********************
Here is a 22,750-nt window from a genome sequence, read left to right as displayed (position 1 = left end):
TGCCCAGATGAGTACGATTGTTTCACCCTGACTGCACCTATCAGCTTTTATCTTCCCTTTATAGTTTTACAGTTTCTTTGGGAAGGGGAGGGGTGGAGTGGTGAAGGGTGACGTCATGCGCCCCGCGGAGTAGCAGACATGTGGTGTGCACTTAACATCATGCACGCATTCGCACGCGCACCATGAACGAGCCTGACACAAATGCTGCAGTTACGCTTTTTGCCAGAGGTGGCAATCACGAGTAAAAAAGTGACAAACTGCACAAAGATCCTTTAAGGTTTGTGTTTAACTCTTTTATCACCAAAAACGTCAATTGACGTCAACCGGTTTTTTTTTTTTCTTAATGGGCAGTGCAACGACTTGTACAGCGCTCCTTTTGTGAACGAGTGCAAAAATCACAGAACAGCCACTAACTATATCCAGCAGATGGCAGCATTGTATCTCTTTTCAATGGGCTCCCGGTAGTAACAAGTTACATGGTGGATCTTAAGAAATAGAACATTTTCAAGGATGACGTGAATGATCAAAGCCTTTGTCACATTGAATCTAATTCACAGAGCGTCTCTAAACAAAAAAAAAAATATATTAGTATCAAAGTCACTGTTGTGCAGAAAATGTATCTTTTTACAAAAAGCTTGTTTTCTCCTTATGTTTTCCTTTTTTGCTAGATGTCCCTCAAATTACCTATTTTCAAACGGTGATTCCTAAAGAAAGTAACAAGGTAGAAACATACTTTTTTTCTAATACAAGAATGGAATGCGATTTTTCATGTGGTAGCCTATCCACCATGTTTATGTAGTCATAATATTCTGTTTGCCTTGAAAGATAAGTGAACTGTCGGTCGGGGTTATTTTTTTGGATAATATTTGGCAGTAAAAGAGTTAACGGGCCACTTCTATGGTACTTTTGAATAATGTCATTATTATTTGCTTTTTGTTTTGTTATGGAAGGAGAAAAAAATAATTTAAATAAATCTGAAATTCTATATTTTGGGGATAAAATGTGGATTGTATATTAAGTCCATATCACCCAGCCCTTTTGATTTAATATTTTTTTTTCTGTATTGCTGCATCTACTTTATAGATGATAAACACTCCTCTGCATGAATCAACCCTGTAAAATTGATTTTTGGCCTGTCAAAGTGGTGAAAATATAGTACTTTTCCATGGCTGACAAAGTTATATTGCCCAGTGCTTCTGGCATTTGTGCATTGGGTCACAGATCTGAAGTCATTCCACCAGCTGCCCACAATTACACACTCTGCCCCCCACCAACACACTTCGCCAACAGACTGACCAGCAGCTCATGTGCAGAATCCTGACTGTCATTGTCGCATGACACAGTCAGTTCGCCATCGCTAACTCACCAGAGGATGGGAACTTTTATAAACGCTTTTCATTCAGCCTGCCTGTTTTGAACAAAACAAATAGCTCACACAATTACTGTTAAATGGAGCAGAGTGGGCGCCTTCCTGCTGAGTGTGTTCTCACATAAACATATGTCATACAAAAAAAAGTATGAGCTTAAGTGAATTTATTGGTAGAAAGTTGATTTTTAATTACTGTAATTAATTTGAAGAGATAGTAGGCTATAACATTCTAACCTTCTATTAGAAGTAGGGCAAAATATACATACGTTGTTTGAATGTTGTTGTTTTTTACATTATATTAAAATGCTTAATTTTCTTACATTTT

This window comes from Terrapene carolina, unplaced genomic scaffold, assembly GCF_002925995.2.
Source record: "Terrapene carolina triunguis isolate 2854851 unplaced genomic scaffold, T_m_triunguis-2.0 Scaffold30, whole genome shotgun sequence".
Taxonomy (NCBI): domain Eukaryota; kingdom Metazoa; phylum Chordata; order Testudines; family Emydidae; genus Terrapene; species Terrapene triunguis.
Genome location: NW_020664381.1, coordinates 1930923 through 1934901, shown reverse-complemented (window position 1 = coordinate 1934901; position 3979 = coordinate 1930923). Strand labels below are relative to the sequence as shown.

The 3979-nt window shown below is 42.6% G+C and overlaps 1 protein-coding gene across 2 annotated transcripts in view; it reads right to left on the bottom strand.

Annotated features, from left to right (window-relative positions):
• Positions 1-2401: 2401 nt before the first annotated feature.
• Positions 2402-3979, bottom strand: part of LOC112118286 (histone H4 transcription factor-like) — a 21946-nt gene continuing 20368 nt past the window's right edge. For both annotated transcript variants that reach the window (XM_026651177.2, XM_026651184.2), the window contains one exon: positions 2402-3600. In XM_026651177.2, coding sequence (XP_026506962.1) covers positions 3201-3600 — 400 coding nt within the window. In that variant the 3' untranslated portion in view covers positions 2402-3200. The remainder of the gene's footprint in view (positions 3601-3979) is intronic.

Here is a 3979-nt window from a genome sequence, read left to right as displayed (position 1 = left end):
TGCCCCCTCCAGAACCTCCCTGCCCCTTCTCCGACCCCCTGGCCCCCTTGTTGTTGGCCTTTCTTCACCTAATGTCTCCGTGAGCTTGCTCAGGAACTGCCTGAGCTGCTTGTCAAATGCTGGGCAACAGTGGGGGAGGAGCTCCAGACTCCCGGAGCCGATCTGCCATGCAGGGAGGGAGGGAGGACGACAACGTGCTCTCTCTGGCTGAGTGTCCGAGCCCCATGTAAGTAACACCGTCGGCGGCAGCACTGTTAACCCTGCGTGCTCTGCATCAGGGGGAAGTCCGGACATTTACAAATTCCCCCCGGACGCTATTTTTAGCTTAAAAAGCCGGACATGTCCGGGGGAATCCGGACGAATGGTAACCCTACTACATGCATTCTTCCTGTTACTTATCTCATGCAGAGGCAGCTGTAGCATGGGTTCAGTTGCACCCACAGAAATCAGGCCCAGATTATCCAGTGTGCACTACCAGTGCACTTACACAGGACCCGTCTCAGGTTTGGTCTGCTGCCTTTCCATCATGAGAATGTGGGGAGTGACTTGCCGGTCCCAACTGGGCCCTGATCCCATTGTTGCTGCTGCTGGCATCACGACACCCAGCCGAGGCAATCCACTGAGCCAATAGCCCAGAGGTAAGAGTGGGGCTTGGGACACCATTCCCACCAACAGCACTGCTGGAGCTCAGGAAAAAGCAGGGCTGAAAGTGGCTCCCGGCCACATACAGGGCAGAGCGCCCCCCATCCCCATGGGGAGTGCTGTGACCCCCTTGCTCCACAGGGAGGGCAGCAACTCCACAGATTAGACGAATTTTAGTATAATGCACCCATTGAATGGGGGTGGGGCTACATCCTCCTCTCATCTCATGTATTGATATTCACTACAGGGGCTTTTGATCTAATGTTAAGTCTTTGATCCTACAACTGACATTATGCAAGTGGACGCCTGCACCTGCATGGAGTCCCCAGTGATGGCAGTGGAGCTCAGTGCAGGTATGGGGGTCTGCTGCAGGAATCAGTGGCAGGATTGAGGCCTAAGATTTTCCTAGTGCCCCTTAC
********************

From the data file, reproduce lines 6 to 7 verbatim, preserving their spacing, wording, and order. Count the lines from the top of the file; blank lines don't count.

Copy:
Genome location: NW_020664381.1, coordinates 1930923 through 1934901, shown reverse-complemented (window position 1 = coordinate 1934901; position 3979 = coordinate 1930923). Strand labels below are relative to the sequence as shown.

The 3979-nt window shown below is 42.6% G+C and overlaps 1 protein-coding gene across 2 annotated transcripts in view; it reads right to left on the bottom strand.